I meet Katrina and Dan at Queen of Sheba, a dark, Ethiopian restaurant whose walls are covered with 1970s style paneling.  They have just finished gorging themselves on wat and lentils wrapped in injera.  She wants me to meet Dan, the ring- leader of her trio of new friends she calls “The Three Wise Men” and whom she met while sitting naked in Ritter hot springs.  She wants us all to be friends.

Dan makes no move to stand up or shake my hand.  As I remember it, he leans in closer to Katrina, and places in front of her a stack of trite little watercolors that he has painted.

She flips through them, and pulls one out.  I can’t remember what it looks like, but if I had to guess, I’d say there was a river, dark trees, and a pale moon hanging in a periwinkle sky.  That’s the type of image she’d go for—not unlike the black and white picture of mountain ash that hangs above the stove in her house, the photograph taken by the man she will later leave me for and marry.

“That’s all?  You sure you don’t like any more?”  He leans in, his brat-like fingers urging the art closer to her.

“Let Kate look,” she says and slides the watercolors over to me, rests a hand casually on my thigh.  She and I are easy with each other, even as I feel my dislike for Dan rise.

The painting I like is Andrew Wyeth-inspired: a spare field, buff-colored earth, trees in the background, grey-black sky.

“Oh,” I say.  “I like this one.”

“Yeah?  You can have it for fifteen dollars,” Dan says.

Now we are standing at the curb, saying our goodbyes,. I’m standing behind my 5’11” girlfriend as she bends her frame down to hug the 5’4” rotund and profusely sweating Dan.  I’m holding her painting.

Dan says, “I told my wife and kids they better shape up or I’m going to start a new family with you, have some new babies.”

Katrina is quick.  “Dan, the only person I’m going to have a baby with is Kate.”

But, using a Normal model when it really does not apply will lead to wrong answers and misleading conclusions.

 

Although we know how to find the expected value and the variance, that’s not all.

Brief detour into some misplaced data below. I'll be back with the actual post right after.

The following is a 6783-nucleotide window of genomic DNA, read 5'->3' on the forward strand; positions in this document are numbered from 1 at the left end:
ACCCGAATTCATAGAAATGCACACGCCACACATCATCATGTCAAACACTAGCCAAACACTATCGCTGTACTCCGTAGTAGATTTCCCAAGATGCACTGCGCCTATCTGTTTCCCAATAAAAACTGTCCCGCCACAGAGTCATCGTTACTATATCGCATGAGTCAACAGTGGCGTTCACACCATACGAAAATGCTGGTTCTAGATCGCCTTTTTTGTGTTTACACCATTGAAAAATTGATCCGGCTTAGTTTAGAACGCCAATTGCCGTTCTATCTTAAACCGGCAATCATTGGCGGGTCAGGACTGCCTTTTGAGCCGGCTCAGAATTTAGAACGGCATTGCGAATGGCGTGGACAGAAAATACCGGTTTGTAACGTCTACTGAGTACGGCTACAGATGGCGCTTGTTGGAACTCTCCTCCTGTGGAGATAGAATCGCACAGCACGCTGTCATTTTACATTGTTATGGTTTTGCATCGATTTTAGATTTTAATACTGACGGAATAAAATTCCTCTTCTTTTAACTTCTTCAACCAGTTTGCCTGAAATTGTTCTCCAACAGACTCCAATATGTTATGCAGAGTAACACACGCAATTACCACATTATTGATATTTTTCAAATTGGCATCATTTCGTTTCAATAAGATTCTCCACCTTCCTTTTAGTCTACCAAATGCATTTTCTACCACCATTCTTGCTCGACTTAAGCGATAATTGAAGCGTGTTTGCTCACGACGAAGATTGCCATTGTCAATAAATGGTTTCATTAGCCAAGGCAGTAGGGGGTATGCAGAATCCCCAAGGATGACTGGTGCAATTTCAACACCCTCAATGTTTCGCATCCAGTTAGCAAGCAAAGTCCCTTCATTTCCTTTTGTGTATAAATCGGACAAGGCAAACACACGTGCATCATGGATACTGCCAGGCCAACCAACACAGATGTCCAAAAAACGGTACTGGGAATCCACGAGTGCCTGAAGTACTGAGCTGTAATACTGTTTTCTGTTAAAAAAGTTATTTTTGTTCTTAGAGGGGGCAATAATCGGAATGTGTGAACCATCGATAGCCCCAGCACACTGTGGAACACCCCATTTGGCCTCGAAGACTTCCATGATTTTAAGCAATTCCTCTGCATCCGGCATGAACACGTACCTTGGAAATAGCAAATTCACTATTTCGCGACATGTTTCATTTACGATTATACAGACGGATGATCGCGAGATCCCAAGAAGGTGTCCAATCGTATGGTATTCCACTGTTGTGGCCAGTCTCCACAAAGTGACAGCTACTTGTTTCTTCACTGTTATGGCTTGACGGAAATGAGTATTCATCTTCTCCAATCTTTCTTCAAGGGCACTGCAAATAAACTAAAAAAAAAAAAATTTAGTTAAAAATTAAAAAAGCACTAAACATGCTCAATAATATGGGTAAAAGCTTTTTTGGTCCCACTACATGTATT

Stats: Data and Models, page 396 

The question you must ask yourself is why are you attracted to seemingly straight girls?  Technically speaking, they aren’t all straight.  Your ex-almost-wife Katrina is undoubtedly, undeniably bisexual.  Dear reader, you can imagine the data points that prove this value.  Your actual ex-wife, the woman with whom you spent 24 years, and with whom you learned how to lay laminate flooring and build a shed that is square, with whom you raised and buried three dogs and three cats (the last of which is not actually dead but sent, instead, to a new home with new people to bite), and with whom you purchased a matching bedroom set just like a suburban couple, well, your actual ex-wife is straight.  At least that’s what you believe and will tell your three therapists.

The constant here is K. The author is named Kate.  This is why it is crucial to be able to interpret the meaning of the expected value and the standard deviation of a random variable in the proper context.

 

Just because a random variable is continuous or you happen to know a mean and standard deviation, doesn’t mean that the Normal model will be useful.
Stats: Data and Models, page 396 

Even with an equation in place, the solution can elude you or the problem can only be seemingly solved.

 

These are random variables, not the variables you saw in Algebra.  Being random variables, they take on different values each time they’re being evaluated.
Stats: Data and Models, page 389 

One time you think it’s the engagement ring that stands out.  Another time you consider a man’s flesh-colored cock in stark relief to your four colored latex cocks.  The next time you reflect on her insistence, ex-post facto, that even though she had an affair, left, and moved directly from your house to the male photographer’s house, she did this for herself.

You can continue going to therapy, pulling out the variables and finding their expected value.  But you must, each time, interpret your results in context. Just because each random variable describes a similar situation doesn’t mean that each random outcome will be the same.

The day you finally recognize this comes 16 months after Katrina has left.  You are not exactly thinking of her, but you are moving the kayak she left in your garage.  Well, she didn’t exactly leave it for you, it’s that she had no place to store it at the time and now she knows better than to come asking for it.  You are trying to load it onto your car, pressing its 58 pounds up over your head so you can get the red, 12-foot-long boat situated correctly on the roof rack of your green Kia Soul.  As you tip it up into the cradles on the rack, the cockpit cover comes loose and a can of Red Man chewing tobacco rolls out and onto the driveway.

Take a good look at the expression now.  It’s easy to calculate the expected value of a (discrete) random variable.

Kate Carroll de Gutes
meet the author

Kate Carroll de Gutes

Kate Carroll de Gutes lives in Portland, Oregon in a house with lots of light, wood floors, and a view of the best bridge in the city.  In the evenings, she sits at her great-grandparents’ quarter-sawn oak table and writes long-hand [...]